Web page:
Traces from "the great mass of the memory mountain": the poetry and poetics of Edward Kamau Brathwaite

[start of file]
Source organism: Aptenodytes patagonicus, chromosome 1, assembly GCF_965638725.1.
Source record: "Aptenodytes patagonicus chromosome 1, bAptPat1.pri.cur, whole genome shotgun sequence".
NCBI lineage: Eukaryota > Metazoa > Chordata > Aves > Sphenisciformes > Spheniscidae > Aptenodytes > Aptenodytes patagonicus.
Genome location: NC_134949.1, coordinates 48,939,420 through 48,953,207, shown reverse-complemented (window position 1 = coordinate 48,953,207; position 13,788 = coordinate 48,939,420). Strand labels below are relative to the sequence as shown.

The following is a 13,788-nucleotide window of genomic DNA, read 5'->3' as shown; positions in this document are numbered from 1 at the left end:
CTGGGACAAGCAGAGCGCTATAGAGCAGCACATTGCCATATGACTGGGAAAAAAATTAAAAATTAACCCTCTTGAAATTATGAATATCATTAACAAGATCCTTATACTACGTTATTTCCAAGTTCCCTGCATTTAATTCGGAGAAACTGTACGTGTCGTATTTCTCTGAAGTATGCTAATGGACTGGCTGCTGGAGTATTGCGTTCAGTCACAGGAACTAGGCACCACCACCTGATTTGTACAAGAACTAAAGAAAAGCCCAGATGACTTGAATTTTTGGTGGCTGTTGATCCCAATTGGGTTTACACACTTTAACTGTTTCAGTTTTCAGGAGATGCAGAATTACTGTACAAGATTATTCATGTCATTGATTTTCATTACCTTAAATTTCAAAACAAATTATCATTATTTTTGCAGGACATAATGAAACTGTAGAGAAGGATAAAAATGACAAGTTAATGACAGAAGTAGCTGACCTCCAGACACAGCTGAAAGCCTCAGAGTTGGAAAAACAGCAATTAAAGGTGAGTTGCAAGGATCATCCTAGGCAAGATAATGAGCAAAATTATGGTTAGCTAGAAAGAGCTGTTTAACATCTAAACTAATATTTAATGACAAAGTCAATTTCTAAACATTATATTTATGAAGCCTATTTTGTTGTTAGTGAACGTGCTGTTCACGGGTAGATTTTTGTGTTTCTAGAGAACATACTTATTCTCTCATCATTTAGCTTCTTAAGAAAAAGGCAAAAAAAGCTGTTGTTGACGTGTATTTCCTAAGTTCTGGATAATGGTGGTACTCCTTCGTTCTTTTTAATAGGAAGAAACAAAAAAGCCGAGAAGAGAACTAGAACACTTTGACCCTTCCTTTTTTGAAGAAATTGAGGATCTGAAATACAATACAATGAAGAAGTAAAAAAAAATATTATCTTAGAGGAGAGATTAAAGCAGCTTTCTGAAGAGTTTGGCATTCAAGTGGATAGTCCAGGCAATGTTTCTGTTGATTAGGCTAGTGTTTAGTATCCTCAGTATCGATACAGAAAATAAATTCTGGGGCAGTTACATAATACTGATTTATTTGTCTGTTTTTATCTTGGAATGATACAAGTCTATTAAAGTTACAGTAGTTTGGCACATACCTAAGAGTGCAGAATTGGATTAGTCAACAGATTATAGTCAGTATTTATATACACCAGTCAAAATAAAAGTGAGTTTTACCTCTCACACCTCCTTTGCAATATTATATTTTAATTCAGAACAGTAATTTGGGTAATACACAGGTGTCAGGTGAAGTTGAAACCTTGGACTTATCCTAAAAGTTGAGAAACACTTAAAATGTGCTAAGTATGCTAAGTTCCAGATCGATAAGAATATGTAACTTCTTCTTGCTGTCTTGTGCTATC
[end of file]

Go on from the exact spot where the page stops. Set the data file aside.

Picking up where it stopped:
For the land has lost the memory of the most secret places. We see the moon but cannot remember its meaning. A dark skin is a chain but it cannot recall the name of its tribe (Brathwaite, Arrivants 164). These lines from the second section of"Jah," published in Islands in 1969, recur in Kamau Brathwaite's latest book of poetry, Born to Slow Horses (2005).' This is a volume that carries the deliberate trace of Kamau's poetic mission to assert and ensure the survival of "tribal" memory - memory of peoples, culture, language, rhythms, poetics - the history of African survival in the Caribbean and the further shores of the "new world"Chicago, Detroit, New York, Paris, London. For fifty years Brathwaite has performed the role of tribal drummer, giving voice to silence, giving body to the disembodied, giving name to the unnamed, giving a sense of belonging to longing. His poetry is a poetry of return - a poetry of trace - a journey back that is always also a cumulative journey forward into the future: "So i turn back turn back," intones Brathwaite in the poem "Mountain"- a poem that rises up slowly, speculatively, cumulatively out of the body of the volume, Slow Horses,....
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